I have participated last week-end in London to the amateur session of the European Planetary Science Congress (EPSC) 2013. A great moment for amateur astronomy but not only!
This is the second amateur amateur session in history at the EPSC (the first one was last year in Madrid). For having participated as well to the 2012 one in the Spanish capital, I can say that this year it has been even more interesting :). But what is the interest of this session ?
Showing recent scientific results with amateur participation
This is the most obvious target. Several talks have presented some results by scientific works that include amateurs.
The session began by an oral presentation by Ricardo Hueso Alonso, from the Superior technical school of engineering of Bilbao (in replacement of François Colas, that was unfortunately unable to attend), of an important work that has been conducted for more than one year by Olivier Mousis (Besançon observatory): the future publication of a paper submitted to Experimental astronomy that gathers all the possible fields of cooperation between scientists and amateurs in solar system studies. The article has been co-written by almost 60 authors from both worlds and is of a surprising density and wealth. Let’s hope it will be accepted soon!
John Rogers, Director of the Jupiter BAA section, revealed some results obtained in the study of the last upheaval observed in the northern hemisphere of Jupiter, mainly in the North equatorial belt (NEB) and North temperate belt (NTB). The region looks to show profound changes with some events that had not been seen for decades. The amateur contributions to the Jupos project have largely made this possible. Yes our images have scientific interest!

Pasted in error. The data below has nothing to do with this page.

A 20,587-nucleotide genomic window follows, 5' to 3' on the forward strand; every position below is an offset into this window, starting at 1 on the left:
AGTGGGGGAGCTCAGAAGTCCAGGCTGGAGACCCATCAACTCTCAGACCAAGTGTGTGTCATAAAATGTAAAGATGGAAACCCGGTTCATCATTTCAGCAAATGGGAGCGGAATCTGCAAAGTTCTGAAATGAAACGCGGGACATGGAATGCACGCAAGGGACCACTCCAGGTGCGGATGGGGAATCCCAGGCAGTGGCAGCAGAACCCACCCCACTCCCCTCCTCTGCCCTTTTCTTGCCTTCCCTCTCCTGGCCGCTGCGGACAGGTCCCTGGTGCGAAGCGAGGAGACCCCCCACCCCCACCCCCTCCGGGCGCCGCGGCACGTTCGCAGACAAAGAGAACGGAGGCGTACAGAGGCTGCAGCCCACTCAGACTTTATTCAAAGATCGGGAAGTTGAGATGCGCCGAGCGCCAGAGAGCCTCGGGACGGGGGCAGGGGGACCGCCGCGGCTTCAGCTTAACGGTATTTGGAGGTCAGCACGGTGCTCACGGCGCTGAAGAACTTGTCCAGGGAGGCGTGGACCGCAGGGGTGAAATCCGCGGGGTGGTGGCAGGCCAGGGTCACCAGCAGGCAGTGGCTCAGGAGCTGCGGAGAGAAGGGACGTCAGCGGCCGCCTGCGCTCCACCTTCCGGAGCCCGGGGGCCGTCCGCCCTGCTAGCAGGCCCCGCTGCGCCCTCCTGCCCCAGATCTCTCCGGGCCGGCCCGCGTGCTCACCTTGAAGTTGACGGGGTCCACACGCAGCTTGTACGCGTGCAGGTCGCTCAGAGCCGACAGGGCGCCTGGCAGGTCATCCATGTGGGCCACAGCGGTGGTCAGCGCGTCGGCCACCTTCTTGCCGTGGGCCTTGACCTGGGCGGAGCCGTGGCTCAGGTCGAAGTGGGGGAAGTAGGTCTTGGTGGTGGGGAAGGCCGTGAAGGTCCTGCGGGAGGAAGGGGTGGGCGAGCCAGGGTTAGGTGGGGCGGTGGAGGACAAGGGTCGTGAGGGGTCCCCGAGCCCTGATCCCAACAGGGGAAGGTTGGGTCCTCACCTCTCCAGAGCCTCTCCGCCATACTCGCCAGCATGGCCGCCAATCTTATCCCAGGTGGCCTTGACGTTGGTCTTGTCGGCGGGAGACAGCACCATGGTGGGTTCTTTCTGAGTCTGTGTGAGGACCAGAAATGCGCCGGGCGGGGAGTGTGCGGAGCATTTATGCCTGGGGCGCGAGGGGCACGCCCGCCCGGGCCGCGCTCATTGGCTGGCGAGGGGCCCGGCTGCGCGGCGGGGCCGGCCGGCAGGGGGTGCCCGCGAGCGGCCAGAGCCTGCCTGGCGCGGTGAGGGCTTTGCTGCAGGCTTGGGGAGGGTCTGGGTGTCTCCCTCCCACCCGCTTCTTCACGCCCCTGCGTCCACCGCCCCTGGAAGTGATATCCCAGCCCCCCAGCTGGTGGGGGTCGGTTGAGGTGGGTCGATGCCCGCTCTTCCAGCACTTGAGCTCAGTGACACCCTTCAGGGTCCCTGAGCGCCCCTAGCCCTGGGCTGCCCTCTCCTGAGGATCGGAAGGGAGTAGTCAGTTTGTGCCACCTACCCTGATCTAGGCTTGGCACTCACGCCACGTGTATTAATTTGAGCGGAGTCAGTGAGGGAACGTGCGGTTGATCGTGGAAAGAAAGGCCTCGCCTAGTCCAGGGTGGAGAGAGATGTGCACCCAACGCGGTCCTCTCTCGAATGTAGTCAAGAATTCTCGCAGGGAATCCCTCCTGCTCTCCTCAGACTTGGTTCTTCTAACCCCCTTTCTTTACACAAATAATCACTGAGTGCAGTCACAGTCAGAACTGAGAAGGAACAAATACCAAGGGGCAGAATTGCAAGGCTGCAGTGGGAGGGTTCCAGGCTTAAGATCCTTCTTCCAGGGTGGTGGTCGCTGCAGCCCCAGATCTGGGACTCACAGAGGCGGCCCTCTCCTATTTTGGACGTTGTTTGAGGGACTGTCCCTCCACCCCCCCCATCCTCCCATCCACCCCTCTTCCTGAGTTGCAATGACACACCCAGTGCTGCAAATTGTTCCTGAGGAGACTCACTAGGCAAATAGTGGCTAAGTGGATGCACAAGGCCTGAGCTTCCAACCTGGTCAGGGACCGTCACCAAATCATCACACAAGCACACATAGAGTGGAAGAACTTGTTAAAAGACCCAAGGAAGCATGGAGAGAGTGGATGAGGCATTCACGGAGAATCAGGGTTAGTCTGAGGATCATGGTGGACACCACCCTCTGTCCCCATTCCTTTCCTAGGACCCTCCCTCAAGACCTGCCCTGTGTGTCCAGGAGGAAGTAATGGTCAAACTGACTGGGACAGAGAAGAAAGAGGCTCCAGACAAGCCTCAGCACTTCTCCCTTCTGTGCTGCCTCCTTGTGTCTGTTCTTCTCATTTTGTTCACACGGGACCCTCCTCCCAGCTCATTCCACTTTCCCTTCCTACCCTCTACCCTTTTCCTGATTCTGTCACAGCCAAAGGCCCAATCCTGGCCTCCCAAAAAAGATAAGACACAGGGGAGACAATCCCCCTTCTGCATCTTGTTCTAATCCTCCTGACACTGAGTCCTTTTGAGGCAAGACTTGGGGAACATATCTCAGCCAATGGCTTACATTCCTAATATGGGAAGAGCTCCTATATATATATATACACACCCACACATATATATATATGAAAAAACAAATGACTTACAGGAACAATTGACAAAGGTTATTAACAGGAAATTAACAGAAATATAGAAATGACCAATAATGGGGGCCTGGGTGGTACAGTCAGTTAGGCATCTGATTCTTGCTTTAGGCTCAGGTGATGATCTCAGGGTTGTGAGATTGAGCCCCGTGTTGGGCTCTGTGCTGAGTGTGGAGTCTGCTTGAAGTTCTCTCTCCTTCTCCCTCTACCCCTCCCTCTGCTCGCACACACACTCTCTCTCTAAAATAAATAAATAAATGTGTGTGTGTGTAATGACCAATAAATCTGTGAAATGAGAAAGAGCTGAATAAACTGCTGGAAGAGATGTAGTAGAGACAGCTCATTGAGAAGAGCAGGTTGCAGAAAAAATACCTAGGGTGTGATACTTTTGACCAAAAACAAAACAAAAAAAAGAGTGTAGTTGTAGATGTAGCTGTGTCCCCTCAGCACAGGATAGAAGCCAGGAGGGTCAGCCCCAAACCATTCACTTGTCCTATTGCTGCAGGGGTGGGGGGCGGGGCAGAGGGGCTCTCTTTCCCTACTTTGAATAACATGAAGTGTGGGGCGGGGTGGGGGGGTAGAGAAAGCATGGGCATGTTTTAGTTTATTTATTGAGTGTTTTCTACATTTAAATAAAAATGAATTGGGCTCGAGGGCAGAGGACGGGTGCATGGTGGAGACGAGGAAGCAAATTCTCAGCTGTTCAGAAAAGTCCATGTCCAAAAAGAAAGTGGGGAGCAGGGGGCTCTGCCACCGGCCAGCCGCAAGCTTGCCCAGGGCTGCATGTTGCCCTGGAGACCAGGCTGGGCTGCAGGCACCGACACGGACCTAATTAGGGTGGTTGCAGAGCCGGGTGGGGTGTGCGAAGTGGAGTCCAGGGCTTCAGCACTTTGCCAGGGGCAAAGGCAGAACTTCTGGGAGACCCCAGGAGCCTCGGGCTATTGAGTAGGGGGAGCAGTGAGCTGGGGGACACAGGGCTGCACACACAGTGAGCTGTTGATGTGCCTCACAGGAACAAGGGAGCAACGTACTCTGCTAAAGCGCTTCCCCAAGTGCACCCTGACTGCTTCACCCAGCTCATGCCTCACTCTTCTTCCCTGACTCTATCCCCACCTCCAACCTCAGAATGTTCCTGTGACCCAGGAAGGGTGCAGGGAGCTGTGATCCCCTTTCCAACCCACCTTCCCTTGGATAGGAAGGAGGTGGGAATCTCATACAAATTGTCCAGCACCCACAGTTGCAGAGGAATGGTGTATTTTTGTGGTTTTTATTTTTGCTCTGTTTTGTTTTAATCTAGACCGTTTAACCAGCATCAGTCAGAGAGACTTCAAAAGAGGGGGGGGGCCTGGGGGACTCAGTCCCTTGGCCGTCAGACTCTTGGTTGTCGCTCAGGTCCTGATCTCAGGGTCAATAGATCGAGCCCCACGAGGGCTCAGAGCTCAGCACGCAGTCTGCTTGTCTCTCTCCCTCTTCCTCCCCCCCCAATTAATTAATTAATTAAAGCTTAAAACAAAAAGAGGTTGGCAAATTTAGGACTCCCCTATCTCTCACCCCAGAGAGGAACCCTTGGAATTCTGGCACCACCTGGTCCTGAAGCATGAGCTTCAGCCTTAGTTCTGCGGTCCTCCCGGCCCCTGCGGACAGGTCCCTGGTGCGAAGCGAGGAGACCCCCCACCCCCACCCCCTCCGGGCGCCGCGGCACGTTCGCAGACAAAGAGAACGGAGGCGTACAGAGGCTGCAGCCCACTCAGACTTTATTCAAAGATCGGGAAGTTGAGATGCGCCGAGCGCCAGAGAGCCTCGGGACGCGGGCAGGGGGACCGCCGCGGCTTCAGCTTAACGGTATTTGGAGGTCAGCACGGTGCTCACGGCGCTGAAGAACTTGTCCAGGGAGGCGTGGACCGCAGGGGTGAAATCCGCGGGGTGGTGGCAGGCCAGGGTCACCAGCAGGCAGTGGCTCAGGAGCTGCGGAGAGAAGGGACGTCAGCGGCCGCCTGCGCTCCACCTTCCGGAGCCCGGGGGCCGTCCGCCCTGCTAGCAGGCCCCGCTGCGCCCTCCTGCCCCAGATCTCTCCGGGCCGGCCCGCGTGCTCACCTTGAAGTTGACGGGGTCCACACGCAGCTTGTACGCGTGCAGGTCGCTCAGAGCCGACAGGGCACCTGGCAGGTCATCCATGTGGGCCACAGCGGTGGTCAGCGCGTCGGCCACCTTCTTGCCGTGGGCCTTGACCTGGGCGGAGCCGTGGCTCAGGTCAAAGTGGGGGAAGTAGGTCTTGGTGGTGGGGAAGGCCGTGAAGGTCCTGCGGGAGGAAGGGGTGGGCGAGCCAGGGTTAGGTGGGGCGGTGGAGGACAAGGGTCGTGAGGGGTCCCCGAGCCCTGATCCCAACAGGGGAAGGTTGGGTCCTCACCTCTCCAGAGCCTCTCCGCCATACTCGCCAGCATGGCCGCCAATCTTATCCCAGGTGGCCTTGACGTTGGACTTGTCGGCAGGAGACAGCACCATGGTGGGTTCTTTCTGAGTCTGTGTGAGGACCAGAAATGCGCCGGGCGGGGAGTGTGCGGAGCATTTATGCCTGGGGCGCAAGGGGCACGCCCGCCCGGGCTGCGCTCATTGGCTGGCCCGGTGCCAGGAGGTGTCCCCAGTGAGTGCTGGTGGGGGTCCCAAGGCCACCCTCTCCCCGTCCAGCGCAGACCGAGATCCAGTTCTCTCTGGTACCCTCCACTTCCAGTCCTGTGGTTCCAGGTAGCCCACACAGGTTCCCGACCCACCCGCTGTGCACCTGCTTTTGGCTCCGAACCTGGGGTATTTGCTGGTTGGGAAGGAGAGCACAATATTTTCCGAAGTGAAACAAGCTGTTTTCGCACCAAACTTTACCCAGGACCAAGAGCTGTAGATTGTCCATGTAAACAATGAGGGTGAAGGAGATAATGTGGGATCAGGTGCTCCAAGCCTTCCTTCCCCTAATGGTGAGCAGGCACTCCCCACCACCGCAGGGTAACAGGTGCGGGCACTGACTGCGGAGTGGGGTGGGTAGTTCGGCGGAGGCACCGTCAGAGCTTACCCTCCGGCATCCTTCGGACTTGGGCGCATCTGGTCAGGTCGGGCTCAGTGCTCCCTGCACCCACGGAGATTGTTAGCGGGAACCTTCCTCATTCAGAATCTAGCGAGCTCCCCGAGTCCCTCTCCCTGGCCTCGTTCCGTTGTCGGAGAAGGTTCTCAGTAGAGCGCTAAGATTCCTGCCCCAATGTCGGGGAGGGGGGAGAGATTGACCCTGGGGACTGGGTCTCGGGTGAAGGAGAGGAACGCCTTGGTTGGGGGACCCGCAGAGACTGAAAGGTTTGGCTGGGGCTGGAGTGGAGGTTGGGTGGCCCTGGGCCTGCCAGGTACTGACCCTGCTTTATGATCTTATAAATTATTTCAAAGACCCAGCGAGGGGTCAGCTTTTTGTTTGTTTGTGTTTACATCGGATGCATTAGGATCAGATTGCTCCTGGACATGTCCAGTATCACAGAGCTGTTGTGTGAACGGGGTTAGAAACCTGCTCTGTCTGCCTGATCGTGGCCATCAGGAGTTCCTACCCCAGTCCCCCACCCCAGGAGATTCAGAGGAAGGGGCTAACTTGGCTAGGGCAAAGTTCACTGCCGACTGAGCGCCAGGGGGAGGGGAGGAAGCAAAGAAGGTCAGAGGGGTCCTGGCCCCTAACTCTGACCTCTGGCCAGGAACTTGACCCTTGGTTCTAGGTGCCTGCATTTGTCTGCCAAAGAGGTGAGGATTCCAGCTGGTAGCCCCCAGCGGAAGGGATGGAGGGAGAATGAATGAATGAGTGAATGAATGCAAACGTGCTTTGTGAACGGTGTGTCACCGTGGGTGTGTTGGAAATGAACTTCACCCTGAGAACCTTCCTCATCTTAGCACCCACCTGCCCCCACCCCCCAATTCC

In the same way, Marc Delcroix, President of the SAF commission of planetary observations has spoken about a project that he has directed since last year with Ricardo Alonso, aimed at finding unseen impact asteroïd flashes on amateur’s Jupiter videos: DeTeCt. This is a software that almost works alone. So if you dare to become celeb ;) and at the same time contributing to a truly scientific research (the idea is to increase our estimation of the frequency of such impacts), I just strongly encourages you to use it. Are you sure that any hidden treasure will never be found in your old or you next Jupiter videos ? ;)
Promoting advanced observing techniques, for our common skill improvement
Manos Kardasis, from the Hellenic astronomical association, synthesized his technique he calls the DDO, Digital Daylight Observation. Planetary phenomenons don’t stop because a planet is getting closer to the Sun, or because it’s still not set or already risen. There are some techniques to use to make daylight planetary observations, and the observer might be rewarded with some important discoveries or contributions. This is how Manos discovered, in 2012 spring, the start of the last NTB revival on Jupiter…
Exposing particular interesting works by amateurs
During this session I have been pleased to describe some studies made with Belgium observer Giuseppe Monachino about venusian observations conducted in the near-infrared wavelengths. Venus is still a relatively unknown planet and amateurs have room to make observations of scientific interest on it.
Finally, Richard Miles from the BAA talked about the photometric results obtained on asteroids of the Themis class. An excellent display of amateur’s potential in different domain.
… and meeting friends :)
This is not science but it counts for at least half of the interest there is in participating to such events ;). This is a golden occasion to meet people with who you only talk by e-mail most of the time because they live in countries far from yours. The web is nice but it is better to share some local food or beers ;). Let’s see us again as soon as possible.
NB: Marc will shortly publish a page with all our conferences :)